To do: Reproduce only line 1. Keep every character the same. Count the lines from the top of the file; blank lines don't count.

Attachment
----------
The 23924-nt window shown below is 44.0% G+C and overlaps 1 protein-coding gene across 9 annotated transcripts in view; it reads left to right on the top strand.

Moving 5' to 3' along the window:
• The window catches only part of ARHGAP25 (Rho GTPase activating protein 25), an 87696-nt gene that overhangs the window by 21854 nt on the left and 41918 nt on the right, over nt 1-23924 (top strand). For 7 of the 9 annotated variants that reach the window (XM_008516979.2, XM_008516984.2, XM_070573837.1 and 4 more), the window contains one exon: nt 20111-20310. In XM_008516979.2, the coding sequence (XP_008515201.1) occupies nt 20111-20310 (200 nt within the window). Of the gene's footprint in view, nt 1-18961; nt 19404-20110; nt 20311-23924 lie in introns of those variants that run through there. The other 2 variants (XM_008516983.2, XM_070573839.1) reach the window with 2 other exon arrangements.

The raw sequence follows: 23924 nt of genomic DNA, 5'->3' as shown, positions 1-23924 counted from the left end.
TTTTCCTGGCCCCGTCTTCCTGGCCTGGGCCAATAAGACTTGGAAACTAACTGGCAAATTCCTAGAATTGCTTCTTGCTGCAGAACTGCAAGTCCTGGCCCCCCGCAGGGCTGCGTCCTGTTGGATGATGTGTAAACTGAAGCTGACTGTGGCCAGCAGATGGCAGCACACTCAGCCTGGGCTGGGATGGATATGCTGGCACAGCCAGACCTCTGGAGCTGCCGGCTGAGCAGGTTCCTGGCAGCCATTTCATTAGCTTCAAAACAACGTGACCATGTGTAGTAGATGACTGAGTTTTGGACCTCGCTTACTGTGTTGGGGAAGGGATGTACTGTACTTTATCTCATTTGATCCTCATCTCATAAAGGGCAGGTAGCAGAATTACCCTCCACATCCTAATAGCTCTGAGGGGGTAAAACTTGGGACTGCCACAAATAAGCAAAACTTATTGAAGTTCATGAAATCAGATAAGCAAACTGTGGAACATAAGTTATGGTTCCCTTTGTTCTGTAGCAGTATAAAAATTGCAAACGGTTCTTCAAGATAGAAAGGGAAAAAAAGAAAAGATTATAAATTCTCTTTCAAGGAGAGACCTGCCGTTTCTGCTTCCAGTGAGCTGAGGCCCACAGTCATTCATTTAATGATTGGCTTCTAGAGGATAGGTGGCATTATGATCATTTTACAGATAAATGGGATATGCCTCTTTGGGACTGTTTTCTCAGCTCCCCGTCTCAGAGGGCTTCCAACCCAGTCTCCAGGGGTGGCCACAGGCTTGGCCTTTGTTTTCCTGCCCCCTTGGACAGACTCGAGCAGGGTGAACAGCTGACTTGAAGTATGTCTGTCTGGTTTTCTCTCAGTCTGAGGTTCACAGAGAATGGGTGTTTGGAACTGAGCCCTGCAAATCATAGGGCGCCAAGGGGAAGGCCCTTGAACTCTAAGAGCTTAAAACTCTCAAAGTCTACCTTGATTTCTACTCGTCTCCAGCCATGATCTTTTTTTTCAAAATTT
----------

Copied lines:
The 23924-nt window shown below is 44.0% G+C and overlaps 1 protein-coding gene across 9 annotated transcripts in view; it reads left to right on the top strand.